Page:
What does creative teaching and learning mean and why is it needed? With a variety of explanations and a great deal of debate written in literature the most common understanding for the educational term ” creative teaching ” would appear to be a teacher who can establish what the ‘must do’ content and skills that students need to acknowledge – and turning them on their heads. Fasko (2001) stated that ‘ creative teaching could improve learning’ and exceptional teachers will use their creativity to reach all their pupils and engage them effectively.
Creative teaching and learning are becoming a more recognised skill from teachers because it shows the teachers abilities to promote more divergent thinking. Walking into a classroom where creativity is taking place you can automatically see the friendly atmosphere and the great ideas and views coming alive and being shared freely amongst everyone. How creative teaching and learning can benefit?Being creative is all about how the teacher uses there education in other areas and how they can draw on their own experiences and interests and bring them into the classroom. For example, a teacher who takes part in an artistic hobby such as learning to play a musical instrument or being a member of a drama club can incorporate their additional skills and use them to their advantage.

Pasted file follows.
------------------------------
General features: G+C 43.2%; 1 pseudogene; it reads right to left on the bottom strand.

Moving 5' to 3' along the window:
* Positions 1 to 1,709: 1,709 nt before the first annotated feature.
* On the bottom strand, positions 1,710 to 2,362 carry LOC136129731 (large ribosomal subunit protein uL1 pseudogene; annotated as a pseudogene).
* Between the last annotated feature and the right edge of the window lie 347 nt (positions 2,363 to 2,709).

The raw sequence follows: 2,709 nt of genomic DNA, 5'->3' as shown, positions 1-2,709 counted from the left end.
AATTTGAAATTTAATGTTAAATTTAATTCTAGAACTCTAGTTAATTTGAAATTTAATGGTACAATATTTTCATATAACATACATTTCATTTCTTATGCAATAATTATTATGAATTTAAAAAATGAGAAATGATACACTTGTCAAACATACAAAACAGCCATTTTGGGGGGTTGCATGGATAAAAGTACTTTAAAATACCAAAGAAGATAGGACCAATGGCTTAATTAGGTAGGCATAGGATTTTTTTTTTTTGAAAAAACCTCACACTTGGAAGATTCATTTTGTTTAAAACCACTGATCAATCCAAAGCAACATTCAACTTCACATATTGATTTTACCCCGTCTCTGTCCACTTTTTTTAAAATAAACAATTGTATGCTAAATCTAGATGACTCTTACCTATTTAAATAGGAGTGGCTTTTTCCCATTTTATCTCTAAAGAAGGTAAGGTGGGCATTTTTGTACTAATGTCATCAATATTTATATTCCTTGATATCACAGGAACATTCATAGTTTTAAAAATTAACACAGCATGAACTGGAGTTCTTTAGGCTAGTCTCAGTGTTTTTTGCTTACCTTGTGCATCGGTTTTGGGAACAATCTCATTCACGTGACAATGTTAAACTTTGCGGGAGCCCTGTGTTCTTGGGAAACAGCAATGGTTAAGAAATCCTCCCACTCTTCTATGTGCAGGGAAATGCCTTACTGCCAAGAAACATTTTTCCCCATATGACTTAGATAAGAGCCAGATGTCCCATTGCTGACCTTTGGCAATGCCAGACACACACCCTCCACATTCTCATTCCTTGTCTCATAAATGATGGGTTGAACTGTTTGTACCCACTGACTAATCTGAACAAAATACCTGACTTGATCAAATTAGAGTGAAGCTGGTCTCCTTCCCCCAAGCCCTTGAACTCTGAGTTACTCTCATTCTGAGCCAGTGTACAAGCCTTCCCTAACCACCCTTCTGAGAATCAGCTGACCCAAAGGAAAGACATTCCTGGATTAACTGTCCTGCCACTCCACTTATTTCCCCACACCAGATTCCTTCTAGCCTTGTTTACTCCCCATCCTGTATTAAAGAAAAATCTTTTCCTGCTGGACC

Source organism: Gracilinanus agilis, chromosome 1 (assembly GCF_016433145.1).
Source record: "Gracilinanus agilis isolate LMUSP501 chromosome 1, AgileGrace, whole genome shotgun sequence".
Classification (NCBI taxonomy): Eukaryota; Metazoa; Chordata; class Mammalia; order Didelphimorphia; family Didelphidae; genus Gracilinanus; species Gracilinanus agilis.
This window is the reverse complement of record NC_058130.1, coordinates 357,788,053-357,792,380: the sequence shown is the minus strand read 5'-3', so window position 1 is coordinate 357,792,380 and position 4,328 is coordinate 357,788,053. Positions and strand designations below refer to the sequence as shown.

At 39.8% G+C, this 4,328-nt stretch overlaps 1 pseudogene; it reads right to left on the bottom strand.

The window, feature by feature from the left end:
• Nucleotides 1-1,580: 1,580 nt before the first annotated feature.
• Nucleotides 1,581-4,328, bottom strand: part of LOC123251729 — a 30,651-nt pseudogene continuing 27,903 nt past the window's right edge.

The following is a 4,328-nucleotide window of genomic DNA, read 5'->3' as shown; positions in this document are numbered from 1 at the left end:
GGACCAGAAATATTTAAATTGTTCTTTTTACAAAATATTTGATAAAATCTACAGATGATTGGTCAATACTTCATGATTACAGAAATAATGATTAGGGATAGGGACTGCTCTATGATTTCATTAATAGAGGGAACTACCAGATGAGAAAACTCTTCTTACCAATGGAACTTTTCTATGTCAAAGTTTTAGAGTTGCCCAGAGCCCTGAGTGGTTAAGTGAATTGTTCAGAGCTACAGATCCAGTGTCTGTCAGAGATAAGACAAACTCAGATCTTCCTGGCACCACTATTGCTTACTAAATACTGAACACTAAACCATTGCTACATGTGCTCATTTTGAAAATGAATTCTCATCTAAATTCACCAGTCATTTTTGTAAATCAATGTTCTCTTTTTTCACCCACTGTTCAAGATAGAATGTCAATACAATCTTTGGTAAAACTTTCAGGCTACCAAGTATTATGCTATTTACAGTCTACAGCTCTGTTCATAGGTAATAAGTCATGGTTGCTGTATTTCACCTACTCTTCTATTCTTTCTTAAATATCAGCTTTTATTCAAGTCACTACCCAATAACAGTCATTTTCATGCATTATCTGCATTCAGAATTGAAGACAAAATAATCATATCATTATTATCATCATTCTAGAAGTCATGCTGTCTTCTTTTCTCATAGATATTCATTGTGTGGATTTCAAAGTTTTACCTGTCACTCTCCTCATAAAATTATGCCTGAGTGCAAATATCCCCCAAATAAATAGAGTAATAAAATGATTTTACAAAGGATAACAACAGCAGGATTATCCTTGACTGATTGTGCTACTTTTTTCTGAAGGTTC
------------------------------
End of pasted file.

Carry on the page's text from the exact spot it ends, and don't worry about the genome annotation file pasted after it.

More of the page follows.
Having such hobbies such as a musical background can assist the teacher in creating fun, entertaining yet educational songs for the class. In theory, these would benefit the students by motivating them but also helping them process the language more clearly and developing their pronunciation skills. In other areas, creative teaching can benefit a student’s encouragement to answer questions in sessions, improve their assessment of performance and strengthen their ability to give good feedback which with Level 1 learners does become a struggle. Having a class that is encouraged to cooperate with others when sharing ideas is a valuable skill I would like to adapt to my lessons personally.